888 Faces Regulatory Review After FS Gaming’s Proposal
The Gambling Commission has launched an investigation into 888 after FS Gaming acquired a stake of 6.57% in the business and offered a proposition for three former Entain executives to take charge.
Earlier last month, FS Group, an investment vehicle led by former GVC chief executive Kenny Alexander took a total of 29,481,349 of 888 ordinary shares at £0.05 each, amounting to 6.57% of the company.
Their investment was followed by a takeover proposal of 888 that would see Alexander become Chief Executive, former Entain Chair Lee Feldman to assume the same position at 888, and Stephen Morana would become the company’s Chief Financial Officer.
If the proposal goes through, it is expected that FS Gaming's stake in 888 would exceed 10%. This would result in a shift in corporate control, necessitating approval from the UK Gambling Commission.
Commission Rejects the Proposal
However, following FS Gaming’s proposal, The Gambling Commission effectively issued an oblique warning to the 888 board stating that the firm could lose its operating license over a change in corporate control.
The commission also added that a licensee must ensure the suitability of any individual appointed to a position of influence or control before granting them such power.
Additionally, only suitable applicants will be granted personal licenses, and ongoing criminal investigations will play a significant role in determining suitability. The Commission emphasized that it will not wait for legal proceedings to conclude before refusing personal licenses or suspending or revoking operating approval.
Each year, the Commission rejects a number of personal license applications primarily due to concerns about suitability.
HM Revenue & Customs Investigation
The Commission was particular about the ongoing investigation by HM Revenue & Customs (HMRC) into GVC's (now known as Entain since 2020) former Turkish business.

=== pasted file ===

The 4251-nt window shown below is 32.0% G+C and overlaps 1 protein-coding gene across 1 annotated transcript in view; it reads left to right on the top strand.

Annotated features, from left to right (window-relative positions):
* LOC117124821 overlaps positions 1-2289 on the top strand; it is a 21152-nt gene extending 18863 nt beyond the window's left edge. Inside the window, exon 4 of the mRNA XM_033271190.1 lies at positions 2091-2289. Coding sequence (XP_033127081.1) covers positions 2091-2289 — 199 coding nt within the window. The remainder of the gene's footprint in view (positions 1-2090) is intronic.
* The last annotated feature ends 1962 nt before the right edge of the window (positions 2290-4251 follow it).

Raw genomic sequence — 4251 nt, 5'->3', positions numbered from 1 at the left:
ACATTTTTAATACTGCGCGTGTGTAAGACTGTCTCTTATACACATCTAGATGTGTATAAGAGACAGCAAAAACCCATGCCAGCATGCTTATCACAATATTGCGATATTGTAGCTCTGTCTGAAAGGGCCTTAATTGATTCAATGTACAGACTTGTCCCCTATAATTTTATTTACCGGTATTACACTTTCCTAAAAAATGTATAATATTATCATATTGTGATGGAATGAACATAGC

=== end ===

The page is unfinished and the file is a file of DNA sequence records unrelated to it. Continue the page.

There were concerns over “potential corporate offending” by one of its subsidiaries in relation to its former Turkish operations.
According to the HRMC, this violated Section 7 of the 2010 Bribery Act which covers the failure of corporate entities to prevent bribery.
GVC sold the turkey division known as Headlong Limited to Ropso Malta Limited in 2019 for an initial performance-related earn-out of up to €150m. The earn-out was later waived to aid the quicker completion of the deal and avoid regulatory delays.
Two years later, there were media reports alleging that GVC continued to benefit from Headlong even after selling it. However, the operator stressed that it had severed ties with its former Turkish business.
As of that time, Kenny Alexander was the CEO of GVC Holdings. He abruptly stepped down from the role some days before the HRMC’s investigation went public.
The Commission warned that 888 should consider these factors and the role individuals may have held during the period under scrutiny by HRMC.
Responding to the development, 888 directors concluded the FS Gaming appointments had “no reasonable prospect of being approved.”
According to the company, FS Gaming did not provide the necessary assurances to address these concerns, leading to the regulator initiating its review under Section 116 (2)(c)(ii) of the Gambling Act 2005.
With these factors, 888 concluded that continuing with the appointments would put its UK licenses at immediate and significant risk. As such, the board had no option but to terminate discussions.
While this engagement temporarily interrupted the very thorough search process to appoint a new CEO, the board is finalizing its appointment and expects to make an announcement in the very near future. The board remains firmly focused on delivering the group’s clear strategy to unlock shareholder value, and I’m pleased to confirm that the business remains on track to deliver market expectations for 2023 adjusted EBITDA.